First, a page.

“I’m an aspiring lawyer and due to finish my training contract in August 2020 but missed out on a newly qualified (NQ) solicitor position with my current firm. I’m now struggling to find an NQ role externally so thinking of parking my search until the jobs market picks up. This of course means I’ll end up with a gap on my CV. Should I be worried?”
Though a short gap lasting a couple of months is unlikely to cause long-term damage to your employability an extended period away from practicing law will potentially prove more harmful. As such, owing to the cyclical nature of the NQ jobs market, taking a career break to ride out the storm is not typically advised. If you take a six-month break and put your job search on hold until the Spring 2021 qualification round you will inevitably find yourself competing with the next cohort of NQs who are fresh to the market and have up-to-date skills and market knowledge. And if the jobs market remains tight then, as the candidate with the six-month gap on your CV, you’re likely to be even further disadvantaged as employers continue to become increasingly selective.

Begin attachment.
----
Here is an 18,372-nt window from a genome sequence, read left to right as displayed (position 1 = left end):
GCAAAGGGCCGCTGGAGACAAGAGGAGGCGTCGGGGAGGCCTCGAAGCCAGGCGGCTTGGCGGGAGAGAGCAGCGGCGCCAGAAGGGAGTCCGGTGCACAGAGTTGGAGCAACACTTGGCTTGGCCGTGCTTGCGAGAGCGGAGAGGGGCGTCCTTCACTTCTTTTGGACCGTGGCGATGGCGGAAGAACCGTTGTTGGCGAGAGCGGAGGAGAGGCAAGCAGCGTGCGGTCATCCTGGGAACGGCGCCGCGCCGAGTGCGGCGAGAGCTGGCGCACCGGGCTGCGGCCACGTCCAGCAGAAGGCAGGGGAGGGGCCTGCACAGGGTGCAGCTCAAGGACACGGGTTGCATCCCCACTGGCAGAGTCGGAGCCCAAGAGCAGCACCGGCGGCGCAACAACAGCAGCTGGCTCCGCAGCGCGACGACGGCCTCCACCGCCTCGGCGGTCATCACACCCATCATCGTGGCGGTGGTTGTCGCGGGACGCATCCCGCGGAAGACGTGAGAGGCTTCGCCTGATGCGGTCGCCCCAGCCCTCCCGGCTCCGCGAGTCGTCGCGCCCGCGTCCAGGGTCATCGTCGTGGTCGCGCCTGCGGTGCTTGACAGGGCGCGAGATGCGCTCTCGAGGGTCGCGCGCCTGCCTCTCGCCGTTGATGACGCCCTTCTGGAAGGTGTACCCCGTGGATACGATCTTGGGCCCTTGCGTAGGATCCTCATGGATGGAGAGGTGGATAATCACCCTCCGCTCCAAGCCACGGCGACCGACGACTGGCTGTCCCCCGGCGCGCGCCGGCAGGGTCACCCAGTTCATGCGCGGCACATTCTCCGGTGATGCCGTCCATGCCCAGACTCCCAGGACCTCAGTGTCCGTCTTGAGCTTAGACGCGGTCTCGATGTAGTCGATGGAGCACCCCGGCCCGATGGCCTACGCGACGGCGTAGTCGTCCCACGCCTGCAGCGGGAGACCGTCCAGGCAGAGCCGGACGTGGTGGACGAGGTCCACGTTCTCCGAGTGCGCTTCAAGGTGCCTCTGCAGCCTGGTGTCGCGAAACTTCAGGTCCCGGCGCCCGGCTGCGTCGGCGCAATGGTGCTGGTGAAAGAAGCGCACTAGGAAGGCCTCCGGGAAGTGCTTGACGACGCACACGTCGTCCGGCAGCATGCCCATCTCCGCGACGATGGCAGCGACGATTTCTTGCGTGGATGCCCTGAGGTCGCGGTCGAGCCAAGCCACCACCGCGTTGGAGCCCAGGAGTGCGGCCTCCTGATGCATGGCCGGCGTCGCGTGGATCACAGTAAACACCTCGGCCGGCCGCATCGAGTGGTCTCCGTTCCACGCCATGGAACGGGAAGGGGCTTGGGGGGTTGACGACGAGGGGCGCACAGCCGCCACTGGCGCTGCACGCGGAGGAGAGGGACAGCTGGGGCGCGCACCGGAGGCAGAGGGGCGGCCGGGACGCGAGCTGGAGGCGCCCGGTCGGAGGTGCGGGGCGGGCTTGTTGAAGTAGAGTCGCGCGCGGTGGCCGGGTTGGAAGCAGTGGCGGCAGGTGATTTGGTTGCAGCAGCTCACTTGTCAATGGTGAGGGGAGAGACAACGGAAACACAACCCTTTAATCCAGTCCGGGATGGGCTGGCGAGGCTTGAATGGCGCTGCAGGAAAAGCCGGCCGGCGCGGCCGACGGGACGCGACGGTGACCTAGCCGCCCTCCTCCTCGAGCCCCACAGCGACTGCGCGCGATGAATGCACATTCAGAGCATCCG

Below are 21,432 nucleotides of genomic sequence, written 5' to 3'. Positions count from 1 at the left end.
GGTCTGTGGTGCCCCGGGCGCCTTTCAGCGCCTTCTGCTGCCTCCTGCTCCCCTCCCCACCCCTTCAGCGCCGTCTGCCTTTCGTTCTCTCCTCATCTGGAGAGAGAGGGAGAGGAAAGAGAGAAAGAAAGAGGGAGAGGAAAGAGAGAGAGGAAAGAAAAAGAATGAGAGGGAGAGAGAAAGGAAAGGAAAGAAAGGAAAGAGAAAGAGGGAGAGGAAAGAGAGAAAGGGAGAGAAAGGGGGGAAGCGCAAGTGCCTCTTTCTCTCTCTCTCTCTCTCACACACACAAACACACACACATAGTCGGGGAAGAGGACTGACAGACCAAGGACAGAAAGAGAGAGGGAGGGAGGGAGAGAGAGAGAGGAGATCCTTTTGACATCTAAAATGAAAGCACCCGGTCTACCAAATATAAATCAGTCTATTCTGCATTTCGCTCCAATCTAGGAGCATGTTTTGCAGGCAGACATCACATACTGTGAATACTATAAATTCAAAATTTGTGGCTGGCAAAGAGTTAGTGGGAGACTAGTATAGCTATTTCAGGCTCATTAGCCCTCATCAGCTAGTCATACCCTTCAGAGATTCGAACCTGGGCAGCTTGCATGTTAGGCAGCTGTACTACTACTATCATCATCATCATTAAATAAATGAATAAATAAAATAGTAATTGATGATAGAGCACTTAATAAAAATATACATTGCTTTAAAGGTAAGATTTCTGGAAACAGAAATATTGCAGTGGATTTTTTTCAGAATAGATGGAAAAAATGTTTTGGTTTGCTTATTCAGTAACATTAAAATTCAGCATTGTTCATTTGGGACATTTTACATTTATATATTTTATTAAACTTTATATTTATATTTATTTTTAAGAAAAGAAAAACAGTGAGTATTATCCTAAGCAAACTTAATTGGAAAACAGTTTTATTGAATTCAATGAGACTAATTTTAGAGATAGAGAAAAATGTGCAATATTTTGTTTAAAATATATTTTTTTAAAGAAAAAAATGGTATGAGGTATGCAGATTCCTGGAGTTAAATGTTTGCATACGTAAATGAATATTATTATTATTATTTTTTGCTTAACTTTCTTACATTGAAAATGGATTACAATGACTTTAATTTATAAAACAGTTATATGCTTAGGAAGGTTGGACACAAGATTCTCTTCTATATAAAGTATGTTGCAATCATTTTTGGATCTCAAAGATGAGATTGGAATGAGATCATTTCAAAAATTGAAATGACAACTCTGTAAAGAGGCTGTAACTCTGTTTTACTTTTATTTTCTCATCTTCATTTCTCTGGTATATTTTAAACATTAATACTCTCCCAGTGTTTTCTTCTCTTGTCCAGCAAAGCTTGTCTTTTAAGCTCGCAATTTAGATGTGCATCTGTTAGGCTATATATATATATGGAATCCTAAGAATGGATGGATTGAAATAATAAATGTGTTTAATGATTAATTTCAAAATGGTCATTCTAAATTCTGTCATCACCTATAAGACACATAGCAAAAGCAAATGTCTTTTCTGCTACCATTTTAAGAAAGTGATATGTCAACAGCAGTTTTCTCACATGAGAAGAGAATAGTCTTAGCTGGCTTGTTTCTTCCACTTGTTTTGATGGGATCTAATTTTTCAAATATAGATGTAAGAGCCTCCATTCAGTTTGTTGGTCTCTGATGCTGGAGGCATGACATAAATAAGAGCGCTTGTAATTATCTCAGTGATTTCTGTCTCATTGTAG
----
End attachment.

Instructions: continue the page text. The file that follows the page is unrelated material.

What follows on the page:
This may sound harsh, but frustratingly in the notoriously conservative legal sector many hiring partners / teams typically favour candidates with straight-line ‘vanilla’ CVs. That said, some recruiters are cautiously optimistic. They believe, once green shoots do again start to emerge in the legal jobs market, employers are more likely to be sympathetic towards NQs who have been adversely affected by the pandemic simply because of how severely it has impacted law firms and indeed in-house legal departments.
What’s more, there are some employers who will always be open to meet NQs who have trained at one of their competitors. Alternatively, assuming you wish to do so, it may also be possible to return to a firm that is similar to the one you trained at in stages by starting with a smaller outfit and then working your way back up.